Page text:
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2009/10/28 Sam Stutter <[log in to unmask]>

> Hi, although I've been receiving updates via RSS, this is my first post to
> the listserv, so apologies if I screw up in formatting or something.


Welcome to the list!


> I've been working on my conlang for over a year now as revision for my
> linguistics modules at university but I've never got around to giving the
> thing a name. The language does have a vague conworld culture attached to
> it, but I've never really fleshed it out much, because frankly I like the
> ambiguity. However I do feel it's time that it got a name of sorts, and I
> just wondered how everybody else went about naming their conlangs? Have
> people generated names from other words in their language, like "community"
> or "people", stemmed it from another internal source or did one word
> spontaneously arise? Or are there other ways people have gone about it? If
> anyone is interested mine is a minority language spoken in a largely
> monoglotic empire, but due to emigration (not to mention the vast number of
> people involved) pockets of the language survive in different environments,
> from small rural societies to city communities. My only thoughts for conlang
> names have stemmed from features of the people's original homeland; think
> endless tracts of Pennine upland, moors and heaths and suchlike.
> Does anyone have any opinions on this?
>
>
Well, let's look at some of my languages (in order of current interest ;) ):
- Maggel /məˈɡɛːl/: as far as I know, the name "Maggel" doesn't have a
specific meaning (at least, not one I'm aware of yet). But that might change
in the future. I don't really remember how I coined the name, but I think my
goal was to have something that looked vaguely English-like while not being
English.
- Nocha /notʃa/: the name literally means "No language", with "No" being the
name of a kind of mystical energy that forms the basis of the teachings of a
secret society that uses Nocha as its internal language.
- Narbonese: originally, the language was called "Roumant", which was simply
"Romance" in the language itself. But since it was spoken in a
Romance-speaking area (South France), I felt such a name was simply
unrealistic. Without dwelling too much on the history of Gaulhe (Southern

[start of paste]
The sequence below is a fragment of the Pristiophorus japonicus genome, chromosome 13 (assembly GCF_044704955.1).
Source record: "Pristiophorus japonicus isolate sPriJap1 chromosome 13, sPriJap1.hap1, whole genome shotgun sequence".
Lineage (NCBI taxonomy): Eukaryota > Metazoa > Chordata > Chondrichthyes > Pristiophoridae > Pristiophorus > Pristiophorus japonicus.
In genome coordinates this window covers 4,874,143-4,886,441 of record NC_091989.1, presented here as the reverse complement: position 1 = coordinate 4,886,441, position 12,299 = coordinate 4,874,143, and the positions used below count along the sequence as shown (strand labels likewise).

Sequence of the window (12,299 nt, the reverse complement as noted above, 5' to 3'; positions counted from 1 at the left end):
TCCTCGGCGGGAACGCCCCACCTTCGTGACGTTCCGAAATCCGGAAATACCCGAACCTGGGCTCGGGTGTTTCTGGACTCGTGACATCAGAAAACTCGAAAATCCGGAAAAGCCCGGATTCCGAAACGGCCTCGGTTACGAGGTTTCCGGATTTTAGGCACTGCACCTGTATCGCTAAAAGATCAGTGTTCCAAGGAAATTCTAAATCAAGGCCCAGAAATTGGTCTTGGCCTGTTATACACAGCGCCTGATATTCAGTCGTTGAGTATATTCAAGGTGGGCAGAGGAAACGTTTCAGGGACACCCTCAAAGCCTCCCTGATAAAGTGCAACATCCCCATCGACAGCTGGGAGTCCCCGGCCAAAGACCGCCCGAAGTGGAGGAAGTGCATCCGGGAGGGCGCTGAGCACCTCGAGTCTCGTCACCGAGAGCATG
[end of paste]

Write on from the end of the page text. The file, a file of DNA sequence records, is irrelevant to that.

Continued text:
France in the alternate universe of Ill Bethisad), let's just say that
Narbonne (a French town) had (and still somewhat has) a strong reputation as
the capital of literature and poetry in Gaulhe, and as a result the dialect
spoken there became the standard and official language spoken in all of
Gaulhe (without displacing other local dialects and languages). The name of
the language (which is Narbonósc /narboˈnos/ in the language itself) simply
reflects this origin.
- Reman: my other (and chronologically speaking the first one) Romance
language's name also simply means "Roman". It doesn't have much of a
conculture, but I feel it would be spoken in an area without other Romance
languages near, so I didn't feel like changing this name.
- Moten: the meaning of that name is unknown, and in the story where the
language is spoken, it's actually an issue. Note that in Moten itself, the
name of the language is motenku|lu /motenkuʎu/ (literally "Moten language"),
and that the root "moten" is actually used in another word: motenva
/motenva/, meaning "violet" (literally "Moten colour". Moten is peculiar in
that it doesn't have unanalysable colour names. All colour names are
compounds using va: "colour").
- O: one day, I discovered notes of a language I had no recollection of.
It's only the fact that those notes were written in what was obviously my
handwriting that I knew I must have written them. The notes didn't list a
language name, so I decided to call it "O", to reflect on the emptiness of
my memory regarding this language.
- Itakian: once (in this post:
http://listserv.brown.edu/archives/cgi-bin/wa?A2=ind0001B&L=CONLANG&P=R9132),
Ray Brown misspelled "Italian" as "Itakian". I liked the look of the word so
much I decided to use it for my latest (and at that time unnamed) language.
In terms of internal meaning of the name, I made up a story of
misunderstandings, with the word "Itakian" being based on an Itakian insult
meaning "big mouth". I don't know what the native name of the language is.
- Tj'a-ts'a~n: it simply means "the language" in the language itself. It's
an abbreviation of the full name of the language, which is a long-winded
expression meaning "the language of the Sky People".
- Chasmäöcho: that name means "the good enough one", simply because that
language was supposed to be a personal language that was just "good enough"
for me.

I have a few other languages, but mostly their names were random inventions.


> Pæ ḟrétÿr (No worries)
> Sam S
>

Is that related to English "don't fret"? :)

-- 
Christophe Grandsire-Koevoets.

http://christophoronomicon.blogspot.com/
http://www.christophoronomicon.nl/